Magazine article The Spectator

As an American Muslim, I Warn You: Britain Has a Unique Problem

Magazine article The Spectator

As an American Muslim, I Warn You: Britain Has a Unique Problem

Article excerpt

With the foiling of the alleged conspiracy by radical Islamists to devastate transatlantic air travel -- at the height of the US-UK tourist season -- Britain has emerged, a little more than a year after the London Tube bombings, as the apparent main target for jihadist terror in Europe.

This has little to do with British policies, poverty, discrimination or Islamophobia.

Simply put, a million or more Sunnis of Pakistani background, who comprise the main element among British Asian Muslims, also include the largest contingent of radical Muslims in Europe. Their jihadist sympathies embody an imported ideology, organised through mosques and other religious institutions, rather than a 'homegrown' phenomenon, as the cliché would have it. They are symbolised by individuals like Rashid Rauf, the British-born Birmingham Muslim who was arrested on the Pakistan-Afghanistan border two weeks ago and who is now the chief suspect in the terror enterprise, and his brother Tayib, who is in custody in the UK.

Dr Irfan Ahmed Al-Alawi, head of the UK Islamic Heritage Foundation and an outstanding British Muslim adversary of the extremists, put it well at a Washington conference on Euro-Islam in June. He declared, 'Students who graduate from the Muslim schools in England and those who become extremists have the same brainwashing done to them as the Taleban. There is extremist Islam within the United Kingdom -- yes, there is -- and we should clean out our own house.' I learnt about the problem of British Islam -- which is unique when compared with Muslim community life in France, Germany and the rest of Western Europe -- while pursuing my commitment to moderate Islam worldwide. I became Muslim in 1997 in Bosnia-Hercegovina, following a decade of reporting and writing about the end of Yugoslavia. In the Balkans I learnt about the Saudi cult of Wahabism, which aims to control all Sunni Muslims around the globe and inspires al-Qa'eda. Before and after 11 September 2001 I worked to expose Wahabism. I then co-founded a public charity, the Center for Islamic Pluralism, as a network of moderate Muslims in the US and Canada, Western Europe, Saudi Arabia, Iraq, Iran, Israel, the Balkans, Turkey, Pakistan and India, and Central and Southeast Asia. But as I travelled back and forth, to Britain among other places, and spoke to British Muslim representatives in international forums, it became clear that the UK faces the most serious jihad danger of any country in Western Europe.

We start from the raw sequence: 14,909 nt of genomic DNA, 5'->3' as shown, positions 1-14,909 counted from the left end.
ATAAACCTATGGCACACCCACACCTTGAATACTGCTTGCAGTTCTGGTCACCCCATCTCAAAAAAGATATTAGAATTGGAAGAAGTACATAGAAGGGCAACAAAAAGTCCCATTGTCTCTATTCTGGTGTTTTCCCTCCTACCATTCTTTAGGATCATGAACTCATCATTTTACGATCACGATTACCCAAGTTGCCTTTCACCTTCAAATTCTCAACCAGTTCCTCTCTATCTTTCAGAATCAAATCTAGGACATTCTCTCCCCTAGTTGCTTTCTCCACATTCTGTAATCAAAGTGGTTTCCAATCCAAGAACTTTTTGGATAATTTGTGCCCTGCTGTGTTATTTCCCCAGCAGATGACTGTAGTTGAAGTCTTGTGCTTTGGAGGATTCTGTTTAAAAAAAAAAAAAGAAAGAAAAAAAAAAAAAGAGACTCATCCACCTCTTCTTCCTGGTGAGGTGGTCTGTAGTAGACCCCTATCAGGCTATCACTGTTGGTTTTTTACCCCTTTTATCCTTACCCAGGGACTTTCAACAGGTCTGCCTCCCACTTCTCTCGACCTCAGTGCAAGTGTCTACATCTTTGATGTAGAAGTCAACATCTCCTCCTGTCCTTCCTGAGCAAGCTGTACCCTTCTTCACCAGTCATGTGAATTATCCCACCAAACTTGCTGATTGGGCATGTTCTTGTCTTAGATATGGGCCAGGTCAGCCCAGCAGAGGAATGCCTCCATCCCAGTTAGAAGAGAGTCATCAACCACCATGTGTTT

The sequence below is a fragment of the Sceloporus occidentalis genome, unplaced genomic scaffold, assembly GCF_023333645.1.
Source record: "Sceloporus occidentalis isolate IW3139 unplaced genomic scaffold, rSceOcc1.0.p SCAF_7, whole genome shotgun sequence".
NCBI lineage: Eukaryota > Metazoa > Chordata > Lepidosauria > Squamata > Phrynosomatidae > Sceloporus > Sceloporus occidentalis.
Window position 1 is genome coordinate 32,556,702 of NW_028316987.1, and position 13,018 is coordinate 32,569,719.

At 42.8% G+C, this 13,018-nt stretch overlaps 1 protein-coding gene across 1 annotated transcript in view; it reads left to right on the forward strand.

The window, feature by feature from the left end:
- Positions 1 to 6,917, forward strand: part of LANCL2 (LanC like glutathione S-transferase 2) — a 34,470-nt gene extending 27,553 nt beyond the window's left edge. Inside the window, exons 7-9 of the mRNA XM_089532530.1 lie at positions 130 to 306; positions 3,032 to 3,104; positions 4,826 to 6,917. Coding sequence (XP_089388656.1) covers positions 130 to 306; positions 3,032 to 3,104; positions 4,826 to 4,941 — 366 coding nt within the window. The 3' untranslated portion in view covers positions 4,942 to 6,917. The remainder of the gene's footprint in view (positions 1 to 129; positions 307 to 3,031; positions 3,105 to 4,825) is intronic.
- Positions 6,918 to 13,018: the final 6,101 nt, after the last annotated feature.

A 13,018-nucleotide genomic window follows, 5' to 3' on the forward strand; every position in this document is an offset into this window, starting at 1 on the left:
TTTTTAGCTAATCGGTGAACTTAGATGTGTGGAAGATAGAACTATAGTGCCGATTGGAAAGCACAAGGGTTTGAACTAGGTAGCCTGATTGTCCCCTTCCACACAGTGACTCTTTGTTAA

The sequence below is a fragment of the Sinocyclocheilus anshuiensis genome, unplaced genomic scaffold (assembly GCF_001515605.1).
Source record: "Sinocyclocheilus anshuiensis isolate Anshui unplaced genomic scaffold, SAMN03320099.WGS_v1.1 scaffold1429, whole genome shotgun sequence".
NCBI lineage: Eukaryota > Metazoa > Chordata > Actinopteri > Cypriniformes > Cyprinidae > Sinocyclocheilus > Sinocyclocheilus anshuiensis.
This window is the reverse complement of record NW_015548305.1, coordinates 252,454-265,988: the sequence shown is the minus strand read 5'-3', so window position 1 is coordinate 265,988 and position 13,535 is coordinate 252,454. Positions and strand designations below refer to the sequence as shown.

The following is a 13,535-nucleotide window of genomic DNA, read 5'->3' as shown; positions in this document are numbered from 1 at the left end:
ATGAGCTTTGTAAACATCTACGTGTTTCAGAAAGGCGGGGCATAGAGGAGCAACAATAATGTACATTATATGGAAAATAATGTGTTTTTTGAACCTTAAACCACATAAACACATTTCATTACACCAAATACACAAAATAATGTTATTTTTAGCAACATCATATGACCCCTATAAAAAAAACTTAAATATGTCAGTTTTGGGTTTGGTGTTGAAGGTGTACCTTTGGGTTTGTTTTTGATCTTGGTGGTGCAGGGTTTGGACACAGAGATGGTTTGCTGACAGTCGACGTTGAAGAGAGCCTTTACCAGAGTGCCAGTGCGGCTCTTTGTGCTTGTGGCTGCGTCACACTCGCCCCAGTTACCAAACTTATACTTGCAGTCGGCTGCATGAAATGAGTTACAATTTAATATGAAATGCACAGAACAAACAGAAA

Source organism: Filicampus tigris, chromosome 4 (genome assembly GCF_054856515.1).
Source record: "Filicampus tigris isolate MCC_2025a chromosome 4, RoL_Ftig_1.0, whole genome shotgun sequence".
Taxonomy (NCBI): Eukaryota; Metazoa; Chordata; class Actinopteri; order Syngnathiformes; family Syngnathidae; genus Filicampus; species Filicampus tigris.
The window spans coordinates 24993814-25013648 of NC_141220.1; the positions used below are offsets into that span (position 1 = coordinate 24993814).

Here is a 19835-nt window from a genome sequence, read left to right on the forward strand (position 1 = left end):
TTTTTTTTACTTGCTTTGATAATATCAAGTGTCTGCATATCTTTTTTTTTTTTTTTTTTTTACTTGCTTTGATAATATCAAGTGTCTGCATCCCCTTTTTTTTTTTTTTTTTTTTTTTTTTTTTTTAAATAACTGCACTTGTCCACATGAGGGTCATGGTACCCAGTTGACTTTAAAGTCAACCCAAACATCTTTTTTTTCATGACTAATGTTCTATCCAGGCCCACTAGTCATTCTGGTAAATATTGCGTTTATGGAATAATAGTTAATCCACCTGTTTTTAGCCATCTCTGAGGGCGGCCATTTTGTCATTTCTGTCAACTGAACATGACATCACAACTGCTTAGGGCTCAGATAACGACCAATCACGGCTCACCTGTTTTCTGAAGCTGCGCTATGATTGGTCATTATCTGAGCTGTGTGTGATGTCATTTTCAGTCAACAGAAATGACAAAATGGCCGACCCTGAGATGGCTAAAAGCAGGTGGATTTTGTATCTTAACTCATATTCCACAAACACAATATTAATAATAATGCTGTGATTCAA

Imported Muslim clerics are the basis of the threat. Islam in the UK is overwhelmingly influenced by imams and other religious officials born in Pakistan and trained in that country or in Saudi Arabia.

Pakistani Sunni mosques in Britain are major centres for jihadist preaching, finance, incitement and recruitment. The Islamic picture in the UK is much darker than that in Germany, where most Muslims are Turkish and, when they turn to radicalism, follow either a Marxist or a nationalist inspiration -- or even that in France, where social dislocation and violent outbursts by the discontented young have produced, perhaps surprisingly, efforts by leading clerics to calm the community.

By contrast, the leaders of British Islam -- exemplified by the Muslim Council of Britain (MCB) -- have assumed a posture of truculence, obstruction and indignation when any suggestion is made that jihadist sympathies infect their ranks. British politicians and media exacerbate this problem when, apparently baffled, they rend their garments in dismay over Muslims and converts raised to be British but turning out anti-British. The problem is not British society. British Muslim youths who enlist for jihad act not out of negative experiences of British culture or politics, but as tools in a deliberate process of indoctrination, carefully pursued by imams and agitators mainly imported from Pakistan with Saudi backing.

Unfortunately, the Blair government, notwithstanding its support for the US administration of George W. …

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